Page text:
As explained in greater detail below, the pump 22 increases the pressure of, and pumps a working fluid from, the reservoir 20 into the augmenting PCU 12 via a pressure port or inlet 24. The pressure at which the working fluid enters the augmenting PCU 12 as well as the pressure of the working fluid within the reservoir 20 will likely depend at least in part on the application in which the system 10 is being used. By way of example only, the reservoir pressure of the fluid may be about 50 pounds per square inch (psi), and the pump 20 may increase the fluid pressure from about 50 psi up to system working pressure, generally about 3000 psi or higher.

After the working fluid has been used by and thus circulated through the augmenting PCU 12, the working fluid is returned back to the reservoir 20 at the reservoir pressure. From the reservoir 20, the working fluid is again supplied to the pump 22. Accordingly, the system 10 constitutes a closed fluid system.

The system 10 also includes the first and second actuators 16 and 18. In FIG. 1, the actuators 16 and 18 are shown positioned in parallel. However, in other embodiments, the first and second actuators may be positioned in tandem (i.e., end to end). The positioning of the actuators will likely depend at least in part on the geometry of the wing and the available space in which the actuators are being installed.

In addition, the system 10 may also include more than two actuators (i.e., three or more actuators) with the number of actuators being used depending at least in part on the space available for installing the actuators, actuation power needed, among others factors. For example, in an alternative embodiment, the system may be configured to include one primary actuator and two secondary actuators wherein each of the secondary actuators has an independently controlled bypass mode and assist mode and may be configured to actuate at a different augmenting pressures, to match the surface hinge moment requirements. The two secondary actuators may be positioned and operated in parallel or tandem. In yet other embodiments, the system may include any number of (i.e., one or more) secondary actuators, and each secondary actuator may be configured to actuate at a different pressure (e.g., 1500 psi, 2000 psi, 2500 psi, etc.) to follow the surface hinge moment curve.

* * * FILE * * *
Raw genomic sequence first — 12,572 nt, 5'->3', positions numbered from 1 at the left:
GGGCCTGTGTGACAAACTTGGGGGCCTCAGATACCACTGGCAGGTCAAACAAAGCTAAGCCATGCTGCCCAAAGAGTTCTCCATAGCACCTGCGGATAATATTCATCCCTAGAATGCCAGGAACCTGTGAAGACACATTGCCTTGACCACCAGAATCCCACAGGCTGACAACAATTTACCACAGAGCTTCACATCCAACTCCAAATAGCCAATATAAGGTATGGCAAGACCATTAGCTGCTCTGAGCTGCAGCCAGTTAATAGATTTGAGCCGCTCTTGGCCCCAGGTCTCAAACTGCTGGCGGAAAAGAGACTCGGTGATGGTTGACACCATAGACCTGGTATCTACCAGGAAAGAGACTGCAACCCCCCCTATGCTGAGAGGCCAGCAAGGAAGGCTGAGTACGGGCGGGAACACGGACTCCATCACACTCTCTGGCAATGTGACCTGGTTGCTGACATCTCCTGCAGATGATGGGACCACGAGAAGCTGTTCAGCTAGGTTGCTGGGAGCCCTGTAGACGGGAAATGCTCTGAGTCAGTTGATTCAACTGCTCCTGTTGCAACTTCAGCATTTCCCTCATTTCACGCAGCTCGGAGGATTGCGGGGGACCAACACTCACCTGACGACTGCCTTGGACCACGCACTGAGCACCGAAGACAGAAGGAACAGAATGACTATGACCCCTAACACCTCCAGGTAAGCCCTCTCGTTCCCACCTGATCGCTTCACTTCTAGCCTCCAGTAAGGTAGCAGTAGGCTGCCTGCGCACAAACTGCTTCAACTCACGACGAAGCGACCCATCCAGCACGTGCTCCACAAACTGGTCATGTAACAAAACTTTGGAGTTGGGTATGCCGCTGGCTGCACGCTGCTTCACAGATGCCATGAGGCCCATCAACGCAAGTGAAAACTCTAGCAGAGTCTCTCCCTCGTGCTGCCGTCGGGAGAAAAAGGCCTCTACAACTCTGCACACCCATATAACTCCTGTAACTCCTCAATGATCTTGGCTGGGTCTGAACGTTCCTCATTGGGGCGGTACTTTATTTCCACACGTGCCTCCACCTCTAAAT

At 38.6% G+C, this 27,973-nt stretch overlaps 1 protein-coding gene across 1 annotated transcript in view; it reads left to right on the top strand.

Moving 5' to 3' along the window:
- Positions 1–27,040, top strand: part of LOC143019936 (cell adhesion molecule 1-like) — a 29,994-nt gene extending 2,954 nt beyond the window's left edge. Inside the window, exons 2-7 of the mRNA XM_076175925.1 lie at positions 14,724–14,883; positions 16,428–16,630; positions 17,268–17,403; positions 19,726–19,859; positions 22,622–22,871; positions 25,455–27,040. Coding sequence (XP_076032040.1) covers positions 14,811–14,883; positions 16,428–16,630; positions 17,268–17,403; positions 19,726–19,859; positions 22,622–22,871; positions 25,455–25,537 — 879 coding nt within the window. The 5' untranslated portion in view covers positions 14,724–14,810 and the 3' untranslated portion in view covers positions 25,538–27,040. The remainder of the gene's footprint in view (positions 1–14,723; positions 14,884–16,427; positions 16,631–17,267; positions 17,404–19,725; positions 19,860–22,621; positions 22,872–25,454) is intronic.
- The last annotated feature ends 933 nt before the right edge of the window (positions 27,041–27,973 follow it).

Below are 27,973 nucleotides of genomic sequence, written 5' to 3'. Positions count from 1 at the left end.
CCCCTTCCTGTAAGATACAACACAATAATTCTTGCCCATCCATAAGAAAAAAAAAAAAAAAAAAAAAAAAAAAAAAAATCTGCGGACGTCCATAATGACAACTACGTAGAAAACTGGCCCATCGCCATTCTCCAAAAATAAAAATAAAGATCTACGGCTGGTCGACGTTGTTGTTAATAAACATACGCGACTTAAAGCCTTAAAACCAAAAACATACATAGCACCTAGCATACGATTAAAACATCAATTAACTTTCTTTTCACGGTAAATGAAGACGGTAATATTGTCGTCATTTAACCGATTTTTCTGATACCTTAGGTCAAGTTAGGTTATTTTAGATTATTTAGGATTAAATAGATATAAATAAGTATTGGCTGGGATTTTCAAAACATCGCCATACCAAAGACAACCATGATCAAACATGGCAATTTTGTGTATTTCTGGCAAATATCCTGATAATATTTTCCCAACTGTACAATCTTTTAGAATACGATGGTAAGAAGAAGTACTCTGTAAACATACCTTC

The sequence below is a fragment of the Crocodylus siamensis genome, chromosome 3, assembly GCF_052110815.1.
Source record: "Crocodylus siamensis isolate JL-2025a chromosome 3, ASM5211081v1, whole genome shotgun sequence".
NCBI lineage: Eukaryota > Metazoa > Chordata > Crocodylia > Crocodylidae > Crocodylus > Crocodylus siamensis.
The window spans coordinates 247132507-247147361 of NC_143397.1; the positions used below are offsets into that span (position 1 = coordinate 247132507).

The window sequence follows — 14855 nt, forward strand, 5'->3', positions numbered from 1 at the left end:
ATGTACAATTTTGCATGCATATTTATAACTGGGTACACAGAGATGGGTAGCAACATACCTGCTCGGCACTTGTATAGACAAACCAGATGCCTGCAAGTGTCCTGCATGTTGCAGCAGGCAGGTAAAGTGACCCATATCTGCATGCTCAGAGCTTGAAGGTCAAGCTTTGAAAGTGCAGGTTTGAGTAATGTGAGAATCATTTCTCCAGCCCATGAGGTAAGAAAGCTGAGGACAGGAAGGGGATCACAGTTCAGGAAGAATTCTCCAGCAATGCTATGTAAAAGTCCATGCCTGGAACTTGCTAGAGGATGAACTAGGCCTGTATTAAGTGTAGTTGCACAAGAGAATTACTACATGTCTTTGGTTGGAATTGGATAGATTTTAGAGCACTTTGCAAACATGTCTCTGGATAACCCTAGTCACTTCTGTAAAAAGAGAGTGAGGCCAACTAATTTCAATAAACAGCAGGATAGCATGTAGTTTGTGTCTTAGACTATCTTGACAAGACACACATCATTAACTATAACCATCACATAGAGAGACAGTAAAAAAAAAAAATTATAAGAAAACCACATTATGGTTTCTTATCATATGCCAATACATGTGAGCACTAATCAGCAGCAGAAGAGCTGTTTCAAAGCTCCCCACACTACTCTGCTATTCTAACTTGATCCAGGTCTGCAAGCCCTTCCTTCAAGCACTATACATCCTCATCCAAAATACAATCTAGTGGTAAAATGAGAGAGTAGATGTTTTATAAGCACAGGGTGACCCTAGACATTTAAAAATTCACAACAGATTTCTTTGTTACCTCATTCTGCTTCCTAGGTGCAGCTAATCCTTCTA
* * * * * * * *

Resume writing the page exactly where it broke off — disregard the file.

The first and second actuators 16 and 18 may comprise any of a wide range of actuators now known in the art or that may be developed in the future. Even though actuators are well-known in the art, a brief description of an exemplary actuator will be given in order to provide a more understandable basis for understanding the present invention.

Briefly, each actuator 16 and 18 includes a piston that is movably disposed within an actuator barrel. Each actuator also includes a shaft or rod. One end of the shaft is engaged with the piston while the other end is engaged with the flight control surface 33.